Polygamy charges approved against Bountiful leaders
Published Wednesday, August 13, 2014 6:03PM EDT
Last Updated Wednesday, August 13, 2014 10:00PM EDT
Members of two fundamentalist sects in Bountiful, B.C., face charges of polygamy and the unlawful removal of children.
A special prosecutor approved the charges Wednesday.
Winston Kaye Blackmore and James Marion Oler face charges of polygamy, and Oler also faces a charge of the unlawful removal of a child from Canada.
The two men lead separate religious sects in the community that follow a fundamentalist version of Mormonism which holds polygamy as a tenet of faith.
The mainstream Church of Jesus Christ of Latter-day Saints renounced polygamy more than 100 years ago, and has no connection to the Bountiful sects.
According to court documents released Wednesday, it is alleged that Winston Blackmore "practiced a form of polygamy" or a kind of "conjugal union" with 24 different women.
It is also alleged in the documents that Oler practiced a form of polygamy with four different women.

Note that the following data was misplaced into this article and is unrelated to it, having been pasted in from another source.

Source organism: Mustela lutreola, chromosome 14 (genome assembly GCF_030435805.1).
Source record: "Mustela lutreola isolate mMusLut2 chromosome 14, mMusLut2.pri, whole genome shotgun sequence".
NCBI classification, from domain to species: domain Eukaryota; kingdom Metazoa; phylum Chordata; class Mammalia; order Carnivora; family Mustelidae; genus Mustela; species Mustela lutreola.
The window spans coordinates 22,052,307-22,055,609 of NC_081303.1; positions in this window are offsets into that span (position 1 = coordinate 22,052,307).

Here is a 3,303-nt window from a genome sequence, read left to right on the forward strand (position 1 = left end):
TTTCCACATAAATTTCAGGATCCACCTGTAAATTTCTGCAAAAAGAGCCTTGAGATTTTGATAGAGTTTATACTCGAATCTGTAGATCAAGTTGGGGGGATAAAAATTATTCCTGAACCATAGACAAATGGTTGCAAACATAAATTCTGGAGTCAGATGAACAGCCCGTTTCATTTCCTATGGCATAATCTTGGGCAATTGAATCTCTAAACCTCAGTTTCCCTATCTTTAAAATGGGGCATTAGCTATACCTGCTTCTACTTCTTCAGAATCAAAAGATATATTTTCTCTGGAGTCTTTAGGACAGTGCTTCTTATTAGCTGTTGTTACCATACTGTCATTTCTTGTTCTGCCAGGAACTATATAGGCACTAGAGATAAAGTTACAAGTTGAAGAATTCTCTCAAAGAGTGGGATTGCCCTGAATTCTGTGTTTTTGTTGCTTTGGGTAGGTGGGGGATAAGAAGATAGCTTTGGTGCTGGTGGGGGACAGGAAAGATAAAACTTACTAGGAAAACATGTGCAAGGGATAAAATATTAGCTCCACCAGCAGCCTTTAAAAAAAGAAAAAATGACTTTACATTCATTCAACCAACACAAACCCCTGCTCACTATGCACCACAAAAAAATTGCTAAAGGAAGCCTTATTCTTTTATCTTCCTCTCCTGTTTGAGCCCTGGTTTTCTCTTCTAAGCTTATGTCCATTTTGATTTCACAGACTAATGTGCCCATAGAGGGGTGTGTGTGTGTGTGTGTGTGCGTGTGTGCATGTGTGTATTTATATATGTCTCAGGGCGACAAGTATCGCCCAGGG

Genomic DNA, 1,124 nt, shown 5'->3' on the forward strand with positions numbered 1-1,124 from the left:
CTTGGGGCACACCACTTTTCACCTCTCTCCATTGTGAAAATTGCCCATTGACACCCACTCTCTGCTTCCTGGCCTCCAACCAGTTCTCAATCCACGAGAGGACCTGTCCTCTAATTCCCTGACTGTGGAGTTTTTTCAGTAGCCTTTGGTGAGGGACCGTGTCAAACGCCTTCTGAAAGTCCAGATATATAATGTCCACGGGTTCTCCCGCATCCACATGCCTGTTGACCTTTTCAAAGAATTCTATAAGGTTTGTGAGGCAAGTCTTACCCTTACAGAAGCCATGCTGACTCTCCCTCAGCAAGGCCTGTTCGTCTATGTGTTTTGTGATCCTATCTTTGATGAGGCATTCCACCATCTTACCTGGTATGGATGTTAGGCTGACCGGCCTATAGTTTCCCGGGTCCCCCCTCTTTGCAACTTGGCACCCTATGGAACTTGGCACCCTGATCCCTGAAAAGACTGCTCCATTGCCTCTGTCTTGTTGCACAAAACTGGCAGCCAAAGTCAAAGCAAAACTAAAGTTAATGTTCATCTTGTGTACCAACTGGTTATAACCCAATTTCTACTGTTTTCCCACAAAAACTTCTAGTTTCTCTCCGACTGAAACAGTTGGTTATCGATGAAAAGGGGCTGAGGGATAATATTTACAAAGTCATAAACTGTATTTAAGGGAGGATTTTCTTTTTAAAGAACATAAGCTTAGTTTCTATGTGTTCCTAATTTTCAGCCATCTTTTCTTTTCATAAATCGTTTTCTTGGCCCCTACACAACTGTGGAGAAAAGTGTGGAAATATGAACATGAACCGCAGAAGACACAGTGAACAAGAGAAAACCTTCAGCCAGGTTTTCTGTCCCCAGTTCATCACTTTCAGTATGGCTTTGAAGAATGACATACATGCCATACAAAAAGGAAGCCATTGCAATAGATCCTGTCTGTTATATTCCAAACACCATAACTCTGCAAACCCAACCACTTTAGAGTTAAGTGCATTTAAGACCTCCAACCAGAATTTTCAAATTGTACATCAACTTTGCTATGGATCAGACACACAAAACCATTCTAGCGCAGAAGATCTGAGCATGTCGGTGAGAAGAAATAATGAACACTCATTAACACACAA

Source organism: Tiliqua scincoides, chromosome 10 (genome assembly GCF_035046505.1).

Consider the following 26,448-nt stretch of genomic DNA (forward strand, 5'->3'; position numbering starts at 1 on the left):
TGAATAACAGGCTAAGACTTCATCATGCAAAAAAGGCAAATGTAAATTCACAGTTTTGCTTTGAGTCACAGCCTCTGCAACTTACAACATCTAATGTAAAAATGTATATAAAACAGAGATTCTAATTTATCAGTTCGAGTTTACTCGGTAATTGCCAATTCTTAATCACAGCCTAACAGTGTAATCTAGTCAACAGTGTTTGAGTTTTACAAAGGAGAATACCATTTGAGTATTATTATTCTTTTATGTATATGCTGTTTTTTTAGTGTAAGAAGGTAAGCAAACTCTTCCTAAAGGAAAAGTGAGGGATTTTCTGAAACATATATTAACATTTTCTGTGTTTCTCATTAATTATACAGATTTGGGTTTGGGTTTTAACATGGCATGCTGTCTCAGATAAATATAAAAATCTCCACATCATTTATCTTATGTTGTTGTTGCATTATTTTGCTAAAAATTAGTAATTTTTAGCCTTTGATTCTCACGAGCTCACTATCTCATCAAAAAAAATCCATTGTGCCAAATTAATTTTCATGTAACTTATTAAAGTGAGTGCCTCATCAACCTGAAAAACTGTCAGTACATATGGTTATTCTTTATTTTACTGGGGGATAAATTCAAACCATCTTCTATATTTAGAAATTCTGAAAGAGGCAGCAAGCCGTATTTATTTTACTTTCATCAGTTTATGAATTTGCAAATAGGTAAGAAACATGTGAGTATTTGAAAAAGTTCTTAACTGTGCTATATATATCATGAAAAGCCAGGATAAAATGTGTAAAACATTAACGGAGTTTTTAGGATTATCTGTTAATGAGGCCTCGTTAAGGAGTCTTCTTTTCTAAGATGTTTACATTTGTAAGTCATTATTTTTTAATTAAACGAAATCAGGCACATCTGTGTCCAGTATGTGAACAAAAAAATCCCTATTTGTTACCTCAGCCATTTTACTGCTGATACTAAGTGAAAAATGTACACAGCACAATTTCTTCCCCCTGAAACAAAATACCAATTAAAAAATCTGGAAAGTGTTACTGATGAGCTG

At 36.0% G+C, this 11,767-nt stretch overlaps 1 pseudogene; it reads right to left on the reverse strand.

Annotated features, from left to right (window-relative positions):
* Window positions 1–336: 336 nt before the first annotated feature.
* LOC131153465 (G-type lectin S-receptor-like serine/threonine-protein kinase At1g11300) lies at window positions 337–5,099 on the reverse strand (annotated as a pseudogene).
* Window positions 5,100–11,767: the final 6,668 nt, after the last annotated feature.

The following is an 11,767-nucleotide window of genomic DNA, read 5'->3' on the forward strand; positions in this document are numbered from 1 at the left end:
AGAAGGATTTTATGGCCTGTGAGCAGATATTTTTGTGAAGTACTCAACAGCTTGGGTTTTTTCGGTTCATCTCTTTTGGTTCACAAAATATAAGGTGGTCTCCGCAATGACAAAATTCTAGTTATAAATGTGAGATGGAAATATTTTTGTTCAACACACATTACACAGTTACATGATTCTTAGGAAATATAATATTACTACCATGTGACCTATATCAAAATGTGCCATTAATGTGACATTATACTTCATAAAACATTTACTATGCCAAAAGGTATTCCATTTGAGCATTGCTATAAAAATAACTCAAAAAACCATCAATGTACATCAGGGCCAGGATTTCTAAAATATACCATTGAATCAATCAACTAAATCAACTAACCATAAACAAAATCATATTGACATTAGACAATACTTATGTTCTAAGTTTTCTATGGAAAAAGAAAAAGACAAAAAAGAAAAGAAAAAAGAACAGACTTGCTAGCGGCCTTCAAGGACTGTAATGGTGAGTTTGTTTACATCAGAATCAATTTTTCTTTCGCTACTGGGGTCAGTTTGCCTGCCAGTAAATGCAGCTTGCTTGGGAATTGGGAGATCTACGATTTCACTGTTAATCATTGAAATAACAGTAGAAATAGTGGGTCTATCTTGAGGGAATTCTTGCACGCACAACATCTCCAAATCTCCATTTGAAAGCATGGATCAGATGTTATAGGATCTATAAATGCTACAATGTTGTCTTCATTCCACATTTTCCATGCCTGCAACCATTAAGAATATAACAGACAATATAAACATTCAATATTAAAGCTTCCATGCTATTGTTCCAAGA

Two more Bountiful members, Brandon James Blackmore and Emily Ruth Crossfield, face charges of the unlawful removal of a child from Canada.
None of the allegations have been proven in court.
The first court appearance for the accused is set for Oct. 9 in Creston, B.C.
The special prosecutor, Vancouver-based lawyer Peter Wilson, was appointed in January 2012 to look at whether charges could be laid in the Bountiful investigation.
Wilson was appointed after polygamy charges against Winston Blackmore and Oler were thrown out in 2009 over a technicality, prompting a landmark constitutional reference case.
In November 2011, the B.C. Supreme Court upheld the country's anti-polygamy law.
Neil MacKenzie, a spokesperson for the B.C. Criminal Justice Branch, said Wednesday that the charges of polygamy are similar to charges that were previously before the court.
The charges of unlawfully removing a child from Canada are new, stemming from information that came to light during an investigation in the U.S.
B.C.'s former attorney general, Wally Opal, had fought to bring charges against the Bountiful leaders in the past. He told CTV Vancouver that he was "encouraged" by the approval of the charges.
"I felt that in light of the activities that were ongoing in Bountiful some criminal charges ought to be laid, and that's now been done," he told CTV Vancouver.
With a report by CTV News' Jill Macyshon and files from CTV Vancouver and The Canadian Press